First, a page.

By Stephanie Zacharek
By Alan Scherstuhl
By Alan Scherstuhl
By Charles Taylor
By Melissa Anderson
By Inkoo Kang
By Amy Nicholson
By Sam Weisberg
Disneynature's latest Earth Day release hunkers down in an Ivory Coast rain forest, taming its beasts-in-the-wild raw material into a family-friendly (though not totally sugarcoated) heroes-and-villains adventure, as did the brand's previous film, African Cats. Chimpanzee follows energetic young primate Oscar, still reliant on his mother, Isha, for food and protection. Conflict arrives via a fruit-and-nut-based turf war: Local alpha male Freddy leads his charges against an enemy faction of chimps, headed by the sinister-sounding Scar (echoes of Mouse House favorite The Lion King). During one interclan dustup, Isha goes missing, leaving Oscar to fend for himself. Strictly from a nature-doc angle, Chimpanzee is impressive stuff. Directors Alastair Fothergill and Mark Linfield get up close as the chimps go about their daily routines (grooming one another, cracking open nuts, hunting monkeys); the filmmakers also nicely depict their animal subjects' domain through occasional teeming-forest time-lapse and sweeping views above the canopy. The burden of massaging the natural-habitat footage into an intelligible rival-families narrative, though, falls to the voiceover script. Throughout, narrator Tim Allen shuttles between a jokey primer on chimp society and a basic play-by-play during the more action-packed scenes—the constant stream of explanation often detracts from the heart-of-the-jungle sights and sounds on display.
Am I the only one who thinks "critics" should find another day job? First we're coerced into believing we must trust "experts" to tell us how we should raise our children, treat our bodies and act in relationships. Now we need critics to tell us what movies, music & art we should like? Give me a break! Besides, most critics are completely misinformed when it comes to the topics the movies they are criticizing are covering. For example, Benjamin Mercer apparently believes the folks at Disney named the chimps in "Chimpanzee," citing a Chimp named Scar and then referencing The Lion King, implying this was a lame ploy on Disney's part. Uhhhh maybe someone should tell him Jane Goodall actually named that particular chimp Scar due to an actual scar he has on his body, as well as all the other chimps in the movie, while she was studying them. I'm just fed up with so-called critics, always judging, so seldom creating.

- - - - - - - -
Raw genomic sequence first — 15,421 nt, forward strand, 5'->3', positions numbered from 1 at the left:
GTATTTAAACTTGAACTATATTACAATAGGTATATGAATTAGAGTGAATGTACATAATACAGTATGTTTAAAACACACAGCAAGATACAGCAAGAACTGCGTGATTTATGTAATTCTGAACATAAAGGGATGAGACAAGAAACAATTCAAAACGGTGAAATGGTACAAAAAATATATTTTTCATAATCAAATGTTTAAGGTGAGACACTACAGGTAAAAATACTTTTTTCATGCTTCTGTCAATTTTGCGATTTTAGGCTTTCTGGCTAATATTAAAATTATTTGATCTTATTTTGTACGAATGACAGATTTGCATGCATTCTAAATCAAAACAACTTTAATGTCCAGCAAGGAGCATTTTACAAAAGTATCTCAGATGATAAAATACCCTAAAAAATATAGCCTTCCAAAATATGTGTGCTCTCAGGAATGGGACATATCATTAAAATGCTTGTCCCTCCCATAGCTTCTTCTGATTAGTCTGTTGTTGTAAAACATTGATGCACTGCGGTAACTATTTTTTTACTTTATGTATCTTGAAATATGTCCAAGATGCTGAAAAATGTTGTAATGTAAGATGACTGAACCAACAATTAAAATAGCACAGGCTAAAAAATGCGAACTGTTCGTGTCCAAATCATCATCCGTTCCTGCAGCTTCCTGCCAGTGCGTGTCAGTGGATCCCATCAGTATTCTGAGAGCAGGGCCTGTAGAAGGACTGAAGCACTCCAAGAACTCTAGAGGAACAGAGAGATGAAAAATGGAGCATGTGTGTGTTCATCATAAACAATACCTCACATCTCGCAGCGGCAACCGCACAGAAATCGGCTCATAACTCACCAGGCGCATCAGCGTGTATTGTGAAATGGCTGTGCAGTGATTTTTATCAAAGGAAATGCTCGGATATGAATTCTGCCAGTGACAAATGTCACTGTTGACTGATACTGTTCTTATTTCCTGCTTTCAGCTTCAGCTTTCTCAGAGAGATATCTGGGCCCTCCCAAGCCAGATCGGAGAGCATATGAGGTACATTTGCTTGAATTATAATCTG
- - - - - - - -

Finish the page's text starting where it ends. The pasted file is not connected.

You are imputing to Mercer something that he never said. He takes issue with the way that the film unnecessarily creates a narrative whereby Freddy & co. are "good" and Scar and his "thugs" (that word choice alone makes the point) are bad. If you saw the film, you know that Mercer is indisputably correct in pointing out that Allen's voice-over does this; the point, of course, is that there is no good or bad, in our humanistic sense, in the animal kingdom.. Hence the fact that the rival's having the name Scar, which will certainly make any viewer think of The Lion King, is particularly ironic, regardless of who chose it for him.
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